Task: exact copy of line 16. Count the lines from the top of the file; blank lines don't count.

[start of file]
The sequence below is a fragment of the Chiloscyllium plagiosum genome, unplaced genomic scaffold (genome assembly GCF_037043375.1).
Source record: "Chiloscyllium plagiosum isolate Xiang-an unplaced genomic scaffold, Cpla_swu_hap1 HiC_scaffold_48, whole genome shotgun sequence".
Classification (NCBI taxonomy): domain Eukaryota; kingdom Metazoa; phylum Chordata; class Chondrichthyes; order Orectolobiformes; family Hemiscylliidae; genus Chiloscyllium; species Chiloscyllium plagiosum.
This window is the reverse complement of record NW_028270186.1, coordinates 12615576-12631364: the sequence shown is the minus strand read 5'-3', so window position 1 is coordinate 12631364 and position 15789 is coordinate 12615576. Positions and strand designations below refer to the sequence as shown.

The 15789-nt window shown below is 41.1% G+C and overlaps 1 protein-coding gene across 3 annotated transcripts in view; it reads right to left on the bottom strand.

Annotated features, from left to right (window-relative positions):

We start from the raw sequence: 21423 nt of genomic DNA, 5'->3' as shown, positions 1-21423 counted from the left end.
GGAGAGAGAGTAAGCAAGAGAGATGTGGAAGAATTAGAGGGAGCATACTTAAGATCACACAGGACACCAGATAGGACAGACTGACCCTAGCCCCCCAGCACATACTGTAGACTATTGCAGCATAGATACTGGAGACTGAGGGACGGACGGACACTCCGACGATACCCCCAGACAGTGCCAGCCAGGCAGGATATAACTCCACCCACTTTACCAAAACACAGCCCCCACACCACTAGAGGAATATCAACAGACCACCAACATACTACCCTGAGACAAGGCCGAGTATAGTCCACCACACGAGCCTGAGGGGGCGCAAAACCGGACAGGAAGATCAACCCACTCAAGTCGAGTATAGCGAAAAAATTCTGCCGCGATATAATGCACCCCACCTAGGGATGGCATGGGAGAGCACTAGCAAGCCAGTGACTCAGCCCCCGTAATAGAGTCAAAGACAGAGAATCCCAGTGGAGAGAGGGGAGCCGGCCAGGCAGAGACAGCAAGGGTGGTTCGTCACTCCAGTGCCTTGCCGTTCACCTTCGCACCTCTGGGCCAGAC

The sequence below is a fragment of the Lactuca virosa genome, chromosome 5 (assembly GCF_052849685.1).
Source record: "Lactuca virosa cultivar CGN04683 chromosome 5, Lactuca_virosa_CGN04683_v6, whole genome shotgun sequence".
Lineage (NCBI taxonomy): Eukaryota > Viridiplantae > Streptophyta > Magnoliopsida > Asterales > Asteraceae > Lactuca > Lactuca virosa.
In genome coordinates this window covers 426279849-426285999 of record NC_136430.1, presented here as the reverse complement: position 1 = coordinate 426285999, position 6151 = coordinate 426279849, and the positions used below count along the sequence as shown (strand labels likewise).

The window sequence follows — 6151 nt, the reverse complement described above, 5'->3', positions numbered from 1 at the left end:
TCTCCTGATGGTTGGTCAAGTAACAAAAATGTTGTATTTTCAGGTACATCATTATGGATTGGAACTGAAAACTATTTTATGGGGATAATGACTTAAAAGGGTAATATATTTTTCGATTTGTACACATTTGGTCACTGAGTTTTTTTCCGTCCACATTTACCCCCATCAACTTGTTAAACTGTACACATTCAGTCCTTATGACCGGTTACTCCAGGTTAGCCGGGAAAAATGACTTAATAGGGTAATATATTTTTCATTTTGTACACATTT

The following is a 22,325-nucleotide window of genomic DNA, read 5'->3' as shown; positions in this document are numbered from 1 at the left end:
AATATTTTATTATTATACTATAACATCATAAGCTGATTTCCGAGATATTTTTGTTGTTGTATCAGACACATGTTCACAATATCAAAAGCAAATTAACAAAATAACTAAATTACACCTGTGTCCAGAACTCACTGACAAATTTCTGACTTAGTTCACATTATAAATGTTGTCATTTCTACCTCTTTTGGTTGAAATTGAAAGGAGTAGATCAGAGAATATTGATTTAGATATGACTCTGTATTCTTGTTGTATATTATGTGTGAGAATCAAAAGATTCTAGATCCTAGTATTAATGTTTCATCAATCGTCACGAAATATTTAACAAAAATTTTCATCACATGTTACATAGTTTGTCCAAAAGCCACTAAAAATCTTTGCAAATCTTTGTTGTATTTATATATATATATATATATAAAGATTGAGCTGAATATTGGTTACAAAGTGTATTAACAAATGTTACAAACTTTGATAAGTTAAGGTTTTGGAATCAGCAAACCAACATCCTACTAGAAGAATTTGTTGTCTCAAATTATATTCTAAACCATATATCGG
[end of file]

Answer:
AATATTTTATTATTATACTATAACATCATAAGCTGATTTCCGAGATATTTTTGTTGTTGTATCAGACACATGTTCACAATATCAAAAGCAAATTAACAAAATAACTAAATTACACCTGTGTCCAGAACTCACTGACAAATTTCTGACTTAGTTCACATTATAAATGTTGTCATTTCTACCTCTTTTGGTTGAAATTGAAAGGAGTAGATCAGAGAATATTGATTTAGATATGACTCTGTATTCTTGTTGTATATTATGTGTGAGAATCAAAAGATTCTAGATCCTAGTATTAATGTTTCATCAATCGTCACGAAATATTTAACAAAAATTTTCATCACATGTTACATAGTTTGTCCAAAAGCCACTAAAAATCTTTGCAAATCTTTGTTGTATTTATATATATATATATATATAAAGATTGAGCTGAATATTGGTTACAAAGTGTATTAACAAATGTTACAAACTTTGATAAGTTAAGGTTTTGGAATCAGCAAACCAACATCCTACTAGAAGAATTTGTTGTCTCAAATTATATTCTAAACCATATATCGG